Monthly Archives: October 2013


A quick answer to a dear friend who asked about HIIT routines and clean eating.

HIIT routines: I mix things up between INSANITY movements like heisman, high knees, drop kicks, high jump w knee to elbow, typical burpees, etc. with plyo movement like jump lunges, jump squats, box jumps, etc.

Typically I’ll write out or think out a set of exercises, 3-4, and repeat them 3-6 times through as a circuit. For instance:

Jump lunge, High knees, Mountain climbers, Burpees: 30 seconds to a minute of each, break 20-30 seconds between each set of four exercises, 3-6 times through.

You can also do HIIT on the treadmill or elliptical or anywhere that you choose to raise your heart rate at intervals.


Clean eating:

The very essential definition of clean eating, TO ME, is not eating foods with additives and preservatives. FOR ME, however, this doesn’t mean frozen food is bad, for instance frozen tilapia or asparagus, even though it affects nutrient absorption.

I choose to eat mostly fruits and lean proteins that are not genetically sourced, and I avoid foods with many ingredients, chemicals, additives, preservatives, food coloring, etc.

Most of my meals look like this:

Baked or boiled chicken OR baked tilapia OR lean ground turkey OR lean ground beef OR other fish

+ veggies such as asparagus, broccoli, spaghetti squash, etc.

+ healthy fat like 1/4 avocado, almonds, tsp pb, etc.

+ sometimes a carbohydrate such as brown rice, rice cakes, quinoa, oats, etc.

I do a slightly modified “IIFYM” routine in the off season, but in general I stick to protein, carb, fat ratios and have a limited amount of fruit, no alcohol, and rarely sugar or any treats. I feel amazing when I don’t, so I keep that to once a week or less.

Hope that helps! ❤

Leave any questions (About anything!) below 🙂





The Cost of Being REAL and Being YOURSELF

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You know you’re old when you start using phrases like “The older I get, the more I realize”, but there it is. You just accept it (and buy denture cream and spanx and start watching reruns of The Cosby Show).

The truth is, however, that the older I get, the more I realize that one of the most unequivocally attractive and stabilizing achievements in life is to be purely and unashamedly ONESELF.

That moment when, as someone who has always spent time concerned for the opinions and input of everyone else, you stop and say “This is what I want, this is who I am, and I am completely happy with both”.

In no way does this mean you are not constantly improving yourself and moving forward, but it does mean that you accept yourself as you are, acknowledge and appreciate both your weaknesses and your strengths, and choose to progress in the security of that self-awareness without great concern for the approval of those around you.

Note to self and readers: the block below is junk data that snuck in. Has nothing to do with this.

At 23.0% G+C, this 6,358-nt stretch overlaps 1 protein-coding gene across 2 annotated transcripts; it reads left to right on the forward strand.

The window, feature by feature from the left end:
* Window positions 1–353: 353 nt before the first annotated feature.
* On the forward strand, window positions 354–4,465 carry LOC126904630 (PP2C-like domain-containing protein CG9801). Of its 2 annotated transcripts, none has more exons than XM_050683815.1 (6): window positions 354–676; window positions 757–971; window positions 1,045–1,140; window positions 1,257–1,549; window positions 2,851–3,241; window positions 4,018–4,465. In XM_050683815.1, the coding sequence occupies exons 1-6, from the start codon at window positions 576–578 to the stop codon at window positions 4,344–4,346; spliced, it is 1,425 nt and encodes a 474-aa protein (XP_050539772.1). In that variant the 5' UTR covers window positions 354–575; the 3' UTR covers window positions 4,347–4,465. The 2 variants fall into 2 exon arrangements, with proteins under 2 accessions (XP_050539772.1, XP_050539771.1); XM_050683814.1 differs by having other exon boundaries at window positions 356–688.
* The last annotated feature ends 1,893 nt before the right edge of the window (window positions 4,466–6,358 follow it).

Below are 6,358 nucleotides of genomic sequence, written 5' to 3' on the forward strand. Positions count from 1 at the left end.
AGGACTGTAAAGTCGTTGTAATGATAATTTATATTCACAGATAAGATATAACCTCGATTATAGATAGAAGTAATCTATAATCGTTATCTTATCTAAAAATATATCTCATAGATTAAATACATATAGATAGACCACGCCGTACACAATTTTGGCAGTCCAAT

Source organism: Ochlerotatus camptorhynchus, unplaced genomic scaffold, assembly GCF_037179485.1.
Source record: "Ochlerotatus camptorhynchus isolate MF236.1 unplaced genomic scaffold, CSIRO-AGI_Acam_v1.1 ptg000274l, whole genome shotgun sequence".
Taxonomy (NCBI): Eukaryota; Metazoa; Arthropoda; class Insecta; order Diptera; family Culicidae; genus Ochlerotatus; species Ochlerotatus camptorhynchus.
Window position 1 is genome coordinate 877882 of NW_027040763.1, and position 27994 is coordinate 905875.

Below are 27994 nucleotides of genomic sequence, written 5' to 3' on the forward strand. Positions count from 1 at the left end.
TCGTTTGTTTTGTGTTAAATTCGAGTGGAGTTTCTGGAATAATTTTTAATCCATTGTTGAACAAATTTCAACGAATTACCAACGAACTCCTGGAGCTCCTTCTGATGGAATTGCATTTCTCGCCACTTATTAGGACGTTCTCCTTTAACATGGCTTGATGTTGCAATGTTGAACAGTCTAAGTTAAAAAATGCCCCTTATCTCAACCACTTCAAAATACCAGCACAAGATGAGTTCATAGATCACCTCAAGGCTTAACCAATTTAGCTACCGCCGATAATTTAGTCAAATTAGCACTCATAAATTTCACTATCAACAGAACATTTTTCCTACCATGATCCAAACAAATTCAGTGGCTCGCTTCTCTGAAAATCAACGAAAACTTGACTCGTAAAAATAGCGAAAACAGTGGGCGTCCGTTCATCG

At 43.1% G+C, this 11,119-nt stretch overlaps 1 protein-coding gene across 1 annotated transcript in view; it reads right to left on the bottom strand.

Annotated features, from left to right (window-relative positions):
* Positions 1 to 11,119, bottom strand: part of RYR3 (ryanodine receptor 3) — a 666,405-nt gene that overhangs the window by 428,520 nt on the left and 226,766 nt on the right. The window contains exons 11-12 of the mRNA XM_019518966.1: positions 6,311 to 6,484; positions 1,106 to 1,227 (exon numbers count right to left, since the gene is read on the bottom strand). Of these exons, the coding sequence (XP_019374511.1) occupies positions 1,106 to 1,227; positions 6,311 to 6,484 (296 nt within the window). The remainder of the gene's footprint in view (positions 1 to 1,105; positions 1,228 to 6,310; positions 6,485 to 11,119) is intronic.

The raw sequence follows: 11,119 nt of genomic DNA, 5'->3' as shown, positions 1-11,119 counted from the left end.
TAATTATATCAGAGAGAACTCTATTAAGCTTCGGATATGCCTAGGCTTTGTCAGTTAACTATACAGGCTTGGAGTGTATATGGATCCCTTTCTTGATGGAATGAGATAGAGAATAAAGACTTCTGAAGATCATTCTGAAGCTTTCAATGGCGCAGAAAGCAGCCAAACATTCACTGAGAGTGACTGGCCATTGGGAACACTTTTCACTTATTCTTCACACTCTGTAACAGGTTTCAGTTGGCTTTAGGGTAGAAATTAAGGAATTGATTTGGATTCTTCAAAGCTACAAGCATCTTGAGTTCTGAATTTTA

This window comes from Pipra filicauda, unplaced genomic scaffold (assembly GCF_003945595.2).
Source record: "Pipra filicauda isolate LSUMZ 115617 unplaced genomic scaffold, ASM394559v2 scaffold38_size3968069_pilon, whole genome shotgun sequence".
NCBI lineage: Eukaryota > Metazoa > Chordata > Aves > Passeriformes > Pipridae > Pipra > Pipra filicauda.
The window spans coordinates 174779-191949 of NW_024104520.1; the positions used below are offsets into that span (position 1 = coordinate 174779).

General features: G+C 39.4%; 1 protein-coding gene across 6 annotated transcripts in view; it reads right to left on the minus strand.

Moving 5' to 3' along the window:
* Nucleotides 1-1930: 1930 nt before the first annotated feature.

The older I get (just think of the spanx I’m not wearing every time you hear that phrase) the more I recognize my potential and my self-worth, and the more I realize that the one thing worth passing judgment on is the willingness of others to pass judgment on you.

DO YOU. You’ve heard that phrase? DO YOU… and the right people will appreciate you for who you are and accept you as you are.

Spend less time being the person everyone else wants to be themselves, or the person they think you should be. The alleviated stress is incredible, it’s like taking two tons of bricks, a rhino, and my weekly cheat meal off your shoulders. You can breathe, you can straighten up and see more of the world around you, and you progress at an amazingly accelerated pace because of the lightened load.

I’m going to take the time to address some of the negative comments I get regularly so you can see how I do this:

1. Your competitions and your photos are pornographic

A. My first inclination is to be hurt and defensive. In the past I would have explained my way over under sideways and backwards to try to make them see why what I was doing was right or good. But then I realized that I was doing what was right for me, and not necessarily for them, so there was no way to win them over.

B. Now, I simply say “I’m sorry you feel that way. I do not, and this makes me happy. I appreciate your perspective, but I do not share it”. What I used to do in particular was to explain how those involved in this sport would NEVER feel that way, because they know that it is genuinely about muscle tone, improvement, cuts, definition, and fitness. But there are millions of people who will not understand that.

2. This is an unhealthy obsession

A. One good thing to point out is that everyone has something they are SUPER into, even if they are super into doing nothing, or playing video games! This is a HEALTHY obsession. I try to gently remind others that I am not hurting my body, that I feel the best I ever have, and if they continue to press the matter I remind them that what is healthy for me may not be healthy for them.

B. It is also helpful to note that healthy is in many ways a state of mind. I do not constantly compare myself to others, I am not insecure and trying to reach perfection out of insecurity, and I am not doing it for attention (whatever others may choose to believe). My mind is in a very healthy place when I’m training and competing, where for others that may not be the case!

3. Your commitment to working out is selfish, you have a kid

Now THIS one will get me super worked up! I believe in the following: